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Forecast for Brooklyn traffic ahead - Borough Hall to host workshop on the future of congestion in the borough

The good news is that traffic conditions in Brooklyn aren’t forecast to deteriorate—any more than they already have—for the foreseeable future.

“Quite frankly, the congestion doesn’t look a whole lot worse than exists right now,” said Jan Khan, an associate transportation analyst with the New York Metropolitan Transportation Council.

Even so, billions of dollars are earmarked to improve the status quo, and Khan’s organization helps prioritize where money is spent.

The council, which is housed within the state Department of Transportation, will soon host a series of federally mandated workshops that seek to shape the plan intended to guide the next 25 years of transportation improvements.

Brooklyn’s workshop will be held Monday, Sept. 15 at Borough Hall from 3-5 p.m. and from 7-9 p.m. The public is encouraged to attend and share their ideas, concerns and suggestions.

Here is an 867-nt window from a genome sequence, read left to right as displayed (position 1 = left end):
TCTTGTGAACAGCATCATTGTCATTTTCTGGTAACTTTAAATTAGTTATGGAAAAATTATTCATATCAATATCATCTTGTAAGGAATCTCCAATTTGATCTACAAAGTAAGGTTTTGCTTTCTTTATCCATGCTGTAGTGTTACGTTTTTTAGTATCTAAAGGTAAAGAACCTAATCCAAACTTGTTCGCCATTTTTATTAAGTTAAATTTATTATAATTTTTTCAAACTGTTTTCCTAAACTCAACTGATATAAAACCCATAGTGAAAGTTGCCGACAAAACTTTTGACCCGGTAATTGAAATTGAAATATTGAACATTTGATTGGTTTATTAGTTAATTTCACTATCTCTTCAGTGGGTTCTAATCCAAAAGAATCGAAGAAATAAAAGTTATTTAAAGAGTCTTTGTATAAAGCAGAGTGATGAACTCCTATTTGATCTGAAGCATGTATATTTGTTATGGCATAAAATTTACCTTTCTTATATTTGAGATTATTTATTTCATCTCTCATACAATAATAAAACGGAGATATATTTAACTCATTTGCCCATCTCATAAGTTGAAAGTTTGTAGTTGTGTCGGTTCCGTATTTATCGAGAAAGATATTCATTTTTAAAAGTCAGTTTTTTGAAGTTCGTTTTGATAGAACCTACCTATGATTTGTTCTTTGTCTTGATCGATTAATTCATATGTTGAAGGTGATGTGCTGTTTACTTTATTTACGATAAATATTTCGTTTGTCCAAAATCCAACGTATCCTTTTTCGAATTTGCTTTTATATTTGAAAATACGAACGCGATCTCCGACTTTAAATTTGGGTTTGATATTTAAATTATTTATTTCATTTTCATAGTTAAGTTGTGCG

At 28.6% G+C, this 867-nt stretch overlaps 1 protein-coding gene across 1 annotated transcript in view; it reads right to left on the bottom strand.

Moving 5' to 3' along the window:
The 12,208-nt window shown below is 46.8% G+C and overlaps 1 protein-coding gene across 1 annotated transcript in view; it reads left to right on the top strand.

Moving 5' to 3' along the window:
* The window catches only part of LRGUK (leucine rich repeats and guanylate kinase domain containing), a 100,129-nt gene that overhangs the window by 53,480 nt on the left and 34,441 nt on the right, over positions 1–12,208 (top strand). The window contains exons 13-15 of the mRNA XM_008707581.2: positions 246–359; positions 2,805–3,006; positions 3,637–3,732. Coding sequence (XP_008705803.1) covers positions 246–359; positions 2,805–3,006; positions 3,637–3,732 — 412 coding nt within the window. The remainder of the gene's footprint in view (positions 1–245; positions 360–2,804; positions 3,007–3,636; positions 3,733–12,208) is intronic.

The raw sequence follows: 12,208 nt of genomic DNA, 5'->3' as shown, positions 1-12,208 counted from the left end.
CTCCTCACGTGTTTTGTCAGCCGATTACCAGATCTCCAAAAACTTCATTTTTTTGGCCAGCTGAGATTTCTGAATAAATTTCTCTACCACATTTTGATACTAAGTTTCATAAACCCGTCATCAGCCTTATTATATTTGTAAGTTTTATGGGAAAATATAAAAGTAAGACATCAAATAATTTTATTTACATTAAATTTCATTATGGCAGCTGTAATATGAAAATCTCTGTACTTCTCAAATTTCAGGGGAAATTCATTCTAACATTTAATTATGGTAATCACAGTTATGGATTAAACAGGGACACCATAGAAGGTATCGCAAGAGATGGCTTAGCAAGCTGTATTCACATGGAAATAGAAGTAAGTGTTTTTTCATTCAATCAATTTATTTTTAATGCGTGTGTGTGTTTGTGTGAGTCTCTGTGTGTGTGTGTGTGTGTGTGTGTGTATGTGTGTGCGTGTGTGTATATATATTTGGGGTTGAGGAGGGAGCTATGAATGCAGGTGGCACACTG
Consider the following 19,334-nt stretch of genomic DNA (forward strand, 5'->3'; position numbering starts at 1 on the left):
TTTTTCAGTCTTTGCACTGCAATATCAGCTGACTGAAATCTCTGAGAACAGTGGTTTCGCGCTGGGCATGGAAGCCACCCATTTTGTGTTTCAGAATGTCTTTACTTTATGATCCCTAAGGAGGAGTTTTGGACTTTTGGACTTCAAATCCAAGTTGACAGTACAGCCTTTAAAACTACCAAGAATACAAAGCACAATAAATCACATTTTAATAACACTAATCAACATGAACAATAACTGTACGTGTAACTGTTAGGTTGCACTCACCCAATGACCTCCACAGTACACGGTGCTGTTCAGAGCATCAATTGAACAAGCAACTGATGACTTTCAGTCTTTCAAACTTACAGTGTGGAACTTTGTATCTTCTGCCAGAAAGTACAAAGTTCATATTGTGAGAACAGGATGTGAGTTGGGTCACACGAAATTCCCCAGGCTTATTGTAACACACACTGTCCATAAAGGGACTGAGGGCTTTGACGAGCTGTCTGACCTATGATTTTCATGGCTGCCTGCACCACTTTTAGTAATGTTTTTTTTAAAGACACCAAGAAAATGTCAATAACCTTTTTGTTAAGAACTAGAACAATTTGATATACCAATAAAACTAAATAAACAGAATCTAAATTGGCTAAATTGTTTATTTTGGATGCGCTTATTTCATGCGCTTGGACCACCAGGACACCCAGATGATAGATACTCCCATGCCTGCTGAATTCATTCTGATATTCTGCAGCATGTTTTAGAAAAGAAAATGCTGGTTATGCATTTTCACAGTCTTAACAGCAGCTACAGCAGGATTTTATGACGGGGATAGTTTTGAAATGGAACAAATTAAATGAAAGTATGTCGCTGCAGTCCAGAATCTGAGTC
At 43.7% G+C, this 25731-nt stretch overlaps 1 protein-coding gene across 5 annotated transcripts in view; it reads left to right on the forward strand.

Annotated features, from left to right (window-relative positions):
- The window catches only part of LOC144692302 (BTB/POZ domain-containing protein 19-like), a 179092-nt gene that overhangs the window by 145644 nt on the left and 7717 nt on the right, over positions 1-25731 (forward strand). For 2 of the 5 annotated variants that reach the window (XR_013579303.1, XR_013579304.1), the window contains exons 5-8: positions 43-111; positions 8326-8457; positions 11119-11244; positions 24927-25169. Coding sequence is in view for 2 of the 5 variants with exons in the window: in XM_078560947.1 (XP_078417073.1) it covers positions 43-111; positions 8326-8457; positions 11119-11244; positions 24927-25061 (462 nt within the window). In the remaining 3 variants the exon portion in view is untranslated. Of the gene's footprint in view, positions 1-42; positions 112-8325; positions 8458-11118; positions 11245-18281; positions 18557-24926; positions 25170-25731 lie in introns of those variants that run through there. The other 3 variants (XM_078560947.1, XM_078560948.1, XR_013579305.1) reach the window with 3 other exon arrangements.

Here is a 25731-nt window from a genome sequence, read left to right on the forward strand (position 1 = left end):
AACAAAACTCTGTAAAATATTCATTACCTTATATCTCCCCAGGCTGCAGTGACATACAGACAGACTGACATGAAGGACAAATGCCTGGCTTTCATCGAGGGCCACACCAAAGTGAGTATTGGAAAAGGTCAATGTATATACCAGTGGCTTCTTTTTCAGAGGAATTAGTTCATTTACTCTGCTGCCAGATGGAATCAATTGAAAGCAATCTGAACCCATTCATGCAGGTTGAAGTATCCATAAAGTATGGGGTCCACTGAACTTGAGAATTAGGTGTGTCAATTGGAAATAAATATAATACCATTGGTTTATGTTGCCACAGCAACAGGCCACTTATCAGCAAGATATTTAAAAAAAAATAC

The group’s Regional Transportation Plan will lay out the framework for improving roads, bridges, freight and mass transit facilities and its bicycle and pedestrian networks. A new plan is required by October 1, 2009.

Transportation improvements and studies eligible for federal funding will be largely defined through this plan, according to the council.

“We are looking for folks to talk about the major issues in Brooklyn,” Khan said.

At the workshop, Khan said he will give more detailed information about the congestion forecasts.

“We do account for development in all areas of the region,” he said, adding that the group examines population growth, and number of households to shape its determinations. Regional socio-economic and demographic forecasts help form the foundation for the new plan, he added.

Khan said that improvements are already being implemented gradually, including portions of the Downtown Brooklyn Transportation Plan, improvements to Eastern Parkway, and the Gowanus Expressway, which will continue to counter the impact of new development and growth.

The current plan, which was adopted in 2005, amounts to roughly $267 billion, a combination of federal and local funds. Roughly 70 percent of that money goes to keeping the region’s infrastructure in a state of good repair, Khan added.

More information can be found at NYMTC.org. Comments, ideas and suggestions will be accepted anytime through October 31, 2008 via the aforementioned website.

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